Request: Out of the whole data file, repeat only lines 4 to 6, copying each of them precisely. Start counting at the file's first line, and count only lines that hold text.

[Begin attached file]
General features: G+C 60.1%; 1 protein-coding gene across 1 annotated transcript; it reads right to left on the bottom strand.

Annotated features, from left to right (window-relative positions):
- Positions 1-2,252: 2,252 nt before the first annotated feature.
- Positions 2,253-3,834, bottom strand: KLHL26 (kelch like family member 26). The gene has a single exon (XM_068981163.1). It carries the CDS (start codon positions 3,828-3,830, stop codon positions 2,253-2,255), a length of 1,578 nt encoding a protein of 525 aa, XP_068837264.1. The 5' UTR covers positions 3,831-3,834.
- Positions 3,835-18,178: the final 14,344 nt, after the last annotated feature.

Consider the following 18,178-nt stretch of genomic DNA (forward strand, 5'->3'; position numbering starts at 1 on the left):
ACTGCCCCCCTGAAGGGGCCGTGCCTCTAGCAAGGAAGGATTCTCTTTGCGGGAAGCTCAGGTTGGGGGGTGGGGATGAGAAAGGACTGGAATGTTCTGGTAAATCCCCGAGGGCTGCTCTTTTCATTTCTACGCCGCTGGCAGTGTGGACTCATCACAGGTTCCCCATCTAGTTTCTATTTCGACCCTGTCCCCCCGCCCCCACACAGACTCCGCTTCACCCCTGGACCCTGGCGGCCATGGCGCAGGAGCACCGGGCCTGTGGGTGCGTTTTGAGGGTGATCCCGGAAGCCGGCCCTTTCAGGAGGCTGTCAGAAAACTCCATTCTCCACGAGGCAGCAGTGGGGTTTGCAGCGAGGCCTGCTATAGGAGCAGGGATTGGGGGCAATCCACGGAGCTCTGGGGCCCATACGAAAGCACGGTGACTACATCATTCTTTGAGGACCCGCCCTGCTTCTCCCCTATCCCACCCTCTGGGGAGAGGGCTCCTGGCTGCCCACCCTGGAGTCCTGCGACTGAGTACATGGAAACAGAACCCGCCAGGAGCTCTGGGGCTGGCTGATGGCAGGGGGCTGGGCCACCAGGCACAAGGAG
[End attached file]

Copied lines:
- Positions 2,253-3,834, bottom strand: KLHL26 (kelch like family member 26). The gene has a single exon (XM_068981163.1). It carries the CDS (start codon positions 3,828-3,830, stop codon positions 2,253-2,255), a length of 1,578 nt encoding a protein of 525 aa, XP_068837264.1. The 5' UTR covers positions 3,831-3,834.
- Positions 3,835-18,178: the final 14,344 nt, after the last annotated feature.

Consider the following 18,178-nt stretch of genomic DNA (forward strand, 5'->3'; position numbering starts at 1 on the left):